Matthew’s portrait of Pilate, which contradicts the picture of Pilate’s administrative style found in the Jewish historian Josephus, strongly suggests that Jesus was not executed by Roman authorities as a threat to the political order. Matthew places the responsibility for Jesus’ death squarely on the shoulders of the priestly leadership in Jerusalem and the people who supported them. He makes one more serious change to his Markan source that drives the point home. After Pilate washes his hands of the blood of Jesus, “the people as a whole” cry out, “his blood be on us and our children” (v 25). This verse has played a tragic role in the history of relations between Jews and Christians and the history of anti-Semitic rhetoric that has used the verse must be rejected by any thoughtful Christian today. Matthew’s goal in creating this dramatic account was probably more limited. Writing after the destruction of the Temple in 70 CE, Matthew sought an explanation of why God abandoned the place chosen for the Divine Name to dwell.
His solution echoed that of the Deuteronomic historians who had to explain the destruction of the first Temple in 586 B.C.E. Their logic was that if Israel suffered; it must have sinned. Matthew applies that logic to his situation, finding Israel’s sin in the rejection of the one whom he believed to be the prophesied Messiah.
The mocking, torture, and crucifixion of Jesus (Matt 27:27–53) generally follows the Markan account (Mark 15:16–41). The story echoes verses of key psalms. The wine mixed with gall (v 33) recalls Ps 69:21. Casting lots for Jesus’ garments (v 35) evokes Ps 22:18. The taunt of the bystanders, “He trusts in God. Let God deliver him now” was inspired by Ps 22:8. The last word of Jesus on the cross (Matt 27:46), as in Mark, is ambiguous. “My God, My God, why have you forsaken me” expresses at the same time desolation and a profound sense of abandonment; but it is, nonetheless, a prayer, from the first verse of Psalm 22. For those who know the Psalm, that first verse would also evoke a cry for deliverance (Ps 22:19-20) and the confident declaration that all nations will worship God (Ps 22:27–28). The account of the Passion in both Mark and Matthew blends confident hope with the moment of darkest despair.
After Jesus has breathed his last Matthew adds to the Markan account a brief notice that indicates a momentous event has taken place. Mark had noted that the veil of the Temple, shrouding the Holy of Holies in sacred mystery, was torn from top to bottom (Mark 15:38). Matthew adds that the earth was shaken and graves emptied (Matt 27:52–53). Within the narrative these events provide a motive for the judgment of the centurion that Jesus was indeed God’s Son (Matt 27:54), an assertion that seems somewhat unjustified in Mark 15:39. Matthew’s assertion that the dead were raised also signals that the death of Jesus inaugurates the eschaton, the time when God’s promised rectification of affairs on earth would commence.
Matthew’s account of the crucifixion thus adds to the drama of the moment, but his final addition to this part of the story also serves apologetic ends. To the account of the burial of Jesus (Mark 15:42–47) Matthew adds (27:62–66) an account that guards were placed at the tomb to prevent the theft of Jesus’ body. This detail, lacking in all the other accounts of Jesus’ burial, was probably a response to claims by opponents of the Christian movement that Jesus was not resurrected; his disciples had just removed his corpse. No, says Matthew, they could not have done so.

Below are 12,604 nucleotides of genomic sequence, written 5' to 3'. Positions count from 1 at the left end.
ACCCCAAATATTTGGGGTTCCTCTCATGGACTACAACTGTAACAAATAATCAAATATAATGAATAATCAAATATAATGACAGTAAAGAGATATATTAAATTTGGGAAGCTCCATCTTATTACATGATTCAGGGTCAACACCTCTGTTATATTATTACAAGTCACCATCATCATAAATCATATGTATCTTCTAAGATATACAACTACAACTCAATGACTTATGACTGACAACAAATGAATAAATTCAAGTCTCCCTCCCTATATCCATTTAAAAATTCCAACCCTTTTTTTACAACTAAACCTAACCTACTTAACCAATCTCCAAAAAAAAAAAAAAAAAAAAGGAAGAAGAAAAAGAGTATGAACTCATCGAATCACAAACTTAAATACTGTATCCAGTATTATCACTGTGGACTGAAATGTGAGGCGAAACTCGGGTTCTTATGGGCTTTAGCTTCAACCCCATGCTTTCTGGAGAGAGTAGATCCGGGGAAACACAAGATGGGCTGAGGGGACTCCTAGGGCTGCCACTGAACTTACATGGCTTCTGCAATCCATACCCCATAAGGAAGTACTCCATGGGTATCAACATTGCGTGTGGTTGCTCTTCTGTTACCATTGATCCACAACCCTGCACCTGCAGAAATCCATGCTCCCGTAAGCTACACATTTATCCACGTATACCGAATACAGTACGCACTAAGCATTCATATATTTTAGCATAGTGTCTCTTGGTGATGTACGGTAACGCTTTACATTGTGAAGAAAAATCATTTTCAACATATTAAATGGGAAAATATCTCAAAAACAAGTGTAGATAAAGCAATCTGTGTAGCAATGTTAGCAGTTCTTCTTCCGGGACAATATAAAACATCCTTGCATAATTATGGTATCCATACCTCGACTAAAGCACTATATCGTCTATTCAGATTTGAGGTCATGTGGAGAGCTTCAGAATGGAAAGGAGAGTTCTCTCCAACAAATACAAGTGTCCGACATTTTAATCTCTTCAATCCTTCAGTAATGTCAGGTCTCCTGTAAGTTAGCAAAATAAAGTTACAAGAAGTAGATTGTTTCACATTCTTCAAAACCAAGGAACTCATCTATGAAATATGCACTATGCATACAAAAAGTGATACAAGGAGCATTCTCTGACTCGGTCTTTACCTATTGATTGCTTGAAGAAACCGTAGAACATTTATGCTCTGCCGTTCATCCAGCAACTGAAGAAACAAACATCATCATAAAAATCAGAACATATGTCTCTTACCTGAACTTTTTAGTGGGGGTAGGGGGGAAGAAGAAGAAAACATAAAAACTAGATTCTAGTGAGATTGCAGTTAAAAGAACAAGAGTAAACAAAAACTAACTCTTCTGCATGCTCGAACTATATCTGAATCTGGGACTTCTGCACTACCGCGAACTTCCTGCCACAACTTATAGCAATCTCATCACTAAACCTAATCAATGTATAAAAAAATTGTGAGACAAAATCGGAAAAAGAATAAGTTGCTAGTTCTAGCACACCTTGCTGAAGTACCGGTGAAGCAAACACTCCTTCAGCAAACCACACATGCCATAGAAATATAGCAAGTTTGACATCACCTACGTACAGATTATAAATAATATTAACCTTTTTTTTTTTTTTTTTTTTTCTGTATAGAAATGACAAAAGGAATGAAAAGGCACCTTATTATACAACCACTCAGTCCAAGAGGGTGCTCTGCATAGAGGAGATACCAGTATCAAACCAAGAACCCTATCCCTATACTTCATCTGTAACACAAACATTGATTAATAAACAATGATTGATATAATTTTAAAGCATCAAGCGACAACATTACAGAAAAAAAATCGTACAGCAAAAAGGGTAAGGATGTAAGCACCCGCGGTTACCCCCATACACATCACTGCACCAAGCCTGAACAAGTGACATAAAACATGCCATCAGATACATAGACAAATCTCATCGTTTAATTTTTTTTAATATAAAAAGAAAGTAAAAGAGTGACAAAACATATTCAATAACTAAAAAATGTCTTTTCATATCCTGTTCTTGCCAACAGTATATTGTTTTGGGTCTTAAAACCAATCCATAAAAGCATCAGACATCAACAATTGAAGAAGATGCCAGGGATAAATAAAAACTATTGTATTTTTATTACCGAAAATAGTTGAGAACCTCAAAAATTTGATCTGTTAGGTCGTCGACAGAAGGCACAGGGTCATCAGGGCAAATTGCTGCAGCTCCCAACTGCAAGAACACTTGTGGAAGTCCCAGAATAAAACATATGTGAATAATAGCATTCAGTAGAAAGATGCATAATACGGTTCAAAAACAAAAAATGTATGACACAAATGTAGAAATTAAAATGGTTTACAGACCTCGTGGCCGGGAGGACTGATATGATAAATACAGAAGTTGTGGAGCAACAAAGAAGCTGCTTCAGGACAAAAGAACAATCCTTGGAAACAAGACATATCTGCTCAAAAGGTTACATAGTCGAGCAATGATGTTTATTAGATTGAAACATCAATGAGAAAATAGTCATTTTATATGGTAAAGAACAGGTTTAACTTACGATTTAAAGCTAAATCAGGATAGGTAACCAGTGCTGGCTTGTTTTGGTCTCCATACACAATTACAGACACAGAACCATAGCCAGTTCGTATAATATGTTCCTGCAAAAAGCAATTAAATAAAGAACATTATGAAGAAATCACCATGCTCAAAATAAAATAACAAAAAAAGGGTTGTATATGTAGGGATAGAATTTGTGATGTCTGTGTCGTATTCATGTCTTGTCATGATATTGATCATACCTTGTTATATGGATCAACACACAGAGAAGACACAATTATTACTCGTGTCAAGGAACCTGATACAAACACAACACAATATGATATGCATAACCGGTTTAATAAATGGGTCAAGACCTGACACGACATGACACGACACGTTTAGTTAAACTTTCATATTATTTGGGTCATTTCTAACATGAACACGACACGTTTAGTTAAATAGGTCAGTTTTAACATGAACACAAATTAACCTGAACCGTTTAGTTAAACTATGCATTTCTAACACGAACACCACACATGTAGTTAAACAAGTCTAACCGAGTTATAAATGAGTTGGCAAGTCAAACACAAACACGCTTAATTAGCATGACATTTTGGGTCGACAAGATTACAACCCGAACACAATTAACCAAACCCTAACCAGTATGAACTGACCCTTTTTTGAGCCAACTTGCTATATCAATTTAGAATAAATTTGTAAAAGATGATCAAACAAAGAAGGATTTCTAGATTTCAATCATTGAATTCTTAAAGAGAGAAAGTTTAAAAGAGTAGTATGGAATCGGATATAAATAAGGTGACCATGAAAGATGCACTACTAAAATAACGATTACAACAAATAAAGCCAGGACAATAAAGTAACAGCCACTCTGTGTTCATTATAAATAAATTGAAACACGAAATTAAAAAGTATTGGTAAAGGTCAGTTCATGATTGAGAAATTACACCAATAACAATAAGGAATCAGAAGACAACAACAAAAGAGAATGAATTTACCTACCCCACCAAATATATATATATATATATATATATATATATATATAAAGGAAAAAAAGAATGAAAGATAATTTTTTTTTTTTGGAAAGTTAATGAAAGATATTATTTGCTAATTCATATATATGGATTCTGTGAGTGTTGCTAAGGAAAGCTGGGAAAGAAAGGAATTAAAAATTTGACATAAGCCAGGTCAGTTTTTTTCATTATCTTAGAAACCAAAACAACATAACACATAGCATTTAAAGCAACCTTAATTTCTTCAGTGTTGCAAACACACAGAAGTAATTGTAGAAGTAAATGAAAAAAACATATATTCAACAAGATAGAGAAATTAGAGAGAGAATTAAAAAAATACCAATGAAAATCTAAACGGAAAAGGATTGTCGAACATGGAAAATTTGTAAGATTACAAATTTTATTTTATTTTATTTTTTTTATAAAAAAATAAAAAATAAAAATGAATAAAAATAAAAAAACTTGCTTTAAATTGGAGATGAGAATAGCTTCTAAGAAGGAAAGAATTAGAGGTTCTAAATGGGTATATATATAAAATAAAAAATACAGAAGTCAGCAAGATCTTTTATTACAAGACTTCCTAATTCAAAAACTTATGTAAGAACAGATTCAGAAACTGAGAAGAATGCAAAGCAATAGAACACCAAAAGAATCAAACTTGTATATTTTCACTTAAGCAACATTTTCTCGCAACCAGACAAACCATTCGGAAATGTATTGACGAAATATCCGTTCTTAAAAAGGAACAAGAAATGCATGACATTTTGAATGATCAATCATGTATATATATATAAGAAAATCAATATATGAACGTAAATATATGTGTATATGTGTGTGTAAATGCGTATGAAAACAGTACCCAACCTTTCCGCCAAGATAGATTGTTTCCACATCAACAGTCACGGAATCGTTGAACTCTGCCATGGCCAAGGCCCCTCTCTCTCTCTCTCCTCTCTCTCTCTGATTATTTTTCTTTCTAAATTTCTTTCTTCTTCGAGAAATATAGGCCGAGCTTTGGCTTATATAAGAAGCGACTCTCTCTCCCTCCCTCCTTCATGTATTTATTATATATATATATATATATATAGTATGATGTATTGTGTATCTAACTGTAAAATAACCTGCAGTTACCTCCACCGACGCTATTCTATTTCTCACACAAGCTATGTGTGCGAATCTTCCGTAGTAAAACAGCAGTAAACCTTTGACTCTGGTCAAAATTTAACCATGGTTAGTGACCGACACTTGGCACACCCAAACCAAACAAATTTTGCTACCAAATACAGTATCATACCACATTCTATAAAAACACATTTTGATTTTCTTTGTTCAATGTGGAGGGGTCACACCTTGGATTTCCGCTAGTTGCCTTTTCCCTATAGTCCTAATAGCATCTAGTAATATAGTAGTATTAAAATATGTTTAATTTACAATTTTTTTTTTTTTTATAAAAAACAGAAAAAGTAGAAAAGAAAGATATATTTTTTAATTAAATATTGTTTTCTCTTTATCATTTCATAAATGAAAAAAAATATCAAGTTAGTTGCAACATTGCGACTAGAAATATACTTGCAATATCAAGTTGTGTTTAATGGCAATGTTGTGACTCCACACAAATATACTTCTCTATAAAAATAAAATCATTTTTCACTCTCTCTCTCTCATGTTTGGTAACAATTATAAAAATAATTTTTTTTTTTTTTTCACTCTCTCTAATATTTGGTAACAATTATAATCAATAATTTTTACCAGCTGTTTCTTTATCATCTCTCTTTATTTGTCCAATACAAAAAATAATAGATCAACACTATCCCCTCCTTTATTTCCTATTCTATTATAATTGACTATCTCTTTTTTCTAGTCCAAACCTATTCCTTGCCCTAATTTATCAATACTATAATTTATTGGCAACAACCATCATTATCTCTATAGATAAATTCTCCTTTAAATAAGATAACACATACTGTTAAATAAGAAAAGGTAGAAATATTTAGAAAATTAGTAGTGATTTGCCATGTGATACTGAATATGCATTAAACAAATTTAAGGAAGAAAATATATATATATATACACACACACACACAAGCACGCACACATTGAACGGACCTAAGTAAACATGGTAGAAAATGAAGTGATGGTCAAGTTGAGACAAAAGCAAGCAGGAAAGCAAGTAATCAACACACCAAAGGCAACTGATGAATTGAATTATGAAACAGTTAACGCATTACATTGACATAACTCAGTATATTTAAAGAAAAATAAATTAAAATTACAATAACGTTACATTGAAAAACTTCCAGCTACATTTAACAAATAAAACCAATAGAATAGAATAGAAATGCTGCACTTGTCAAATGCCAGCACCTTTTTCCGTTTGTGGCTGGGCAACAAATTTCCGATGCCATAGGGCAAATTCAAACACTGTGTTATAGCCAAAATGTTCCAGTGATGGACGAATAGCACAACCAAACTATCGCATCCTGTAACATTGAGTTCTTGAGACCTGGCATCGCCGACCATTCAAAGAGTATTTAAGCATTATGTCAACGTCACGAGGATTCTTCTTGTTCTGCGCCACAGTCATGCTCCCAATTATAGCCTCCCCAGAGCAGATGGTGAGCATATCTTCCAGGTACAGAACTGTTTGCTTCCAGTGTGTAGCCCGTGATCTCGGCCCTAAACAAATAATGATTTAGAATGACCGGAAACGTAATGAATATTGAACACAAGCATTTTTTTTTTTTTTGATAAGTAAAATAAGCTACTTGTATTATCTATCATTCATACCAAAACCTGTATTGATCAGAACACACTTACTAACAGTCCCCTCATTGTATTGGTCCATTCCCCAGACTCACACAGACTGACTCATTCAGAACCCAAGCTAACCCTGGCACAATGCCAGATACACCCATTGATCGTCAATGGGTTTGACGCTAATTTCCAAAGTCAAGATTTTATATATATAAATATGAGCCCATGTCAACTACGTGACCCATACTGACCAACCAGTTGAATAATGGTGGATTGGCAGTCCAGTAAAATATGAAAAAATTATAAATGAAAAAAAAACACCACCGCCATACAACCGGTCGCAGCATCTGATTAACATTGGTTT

The version of the Gospel of Mark on which Matthew depended probably ended at Mark 16:8 with an empty tomb and the proclamation that Jesus had arisen from the dead, but no account of appearances to his disciples. The other evangelists, and eventually scribes who copied Mark, remedied that situation and provided accounts of the appearances. Before he tells that story, Matthew recounts the discovery of the empty tomb with some slight variations to the Markan story. Here (Matt 28:1) it is two women, Mary Magdalene and “the other Mary,” who come to the tomb, not the three of Mark’s account (Mark 16:1). In Mark the women found that the stone that blocked the entrance to the cave-shaped tomb had already been moved. Here in Matthew an angel appears and does the job (Matt 28:2). In Mark a young man in a white robe greeted the women (Mark 16:5). Here the interlocutor is definitely a heavenly being, shining like lightning with clothing as white as snow (Matt 28:3). In both cases, the messenger brings the same good news. He tells the women that Jesus has been raised and commissions them to bring the glad tidings to his other disciples, who are to meet him in Galilee (Matt 28:7).
There were apparently different traditions in the early community about where Jesus first appeared to his disciples. Luke and John both report appearances in Jerusalem, although John 21 also reports an appearance in Galilee. Mark and Matthew focus on Galilee, but Matthew adds a touch that probably gestures toward the tradition about Jerusalem. In case the women missed the angel’s message, Jesus himself appears to them and tells them the same thing as the angel had. Jesus, raised from the dead, was going to meet his disciples in Galilee. Matthew’s version acknowledges the priority of women in the chain of appearances, and allows for at least one appearance in Jerusalem, but the decisive appearance will be in Galilee.
Before the account of that appearance, Matthew concludes the story of the guards at the tomb (Matt 28:11–15), providing an explanation for the opponents’ story that Jesus’ body had been stolen.
The story of the appearance of Jesus in Galilee concludes the Gospel. Like most stories of the appearance of the resurrected Jesus, he commissions the disciples to do something. Here the content, often referred to as the “Great Commission,” is to “make disciples of all nations,” to “baptize them,” “teaching them to obey everything I have commanded” (Matt 28:19–20). The commission neatly summarizes the whole of Matthew’s gospel. It rounds out the promise of a universal mission that was suggested by the appearance of the Magi in chapter 1. It also insists that being a disciple is about doing what Jesus commanded, including the admonitions of the various sermons throughout the gospel as the way Torah is now to be understood.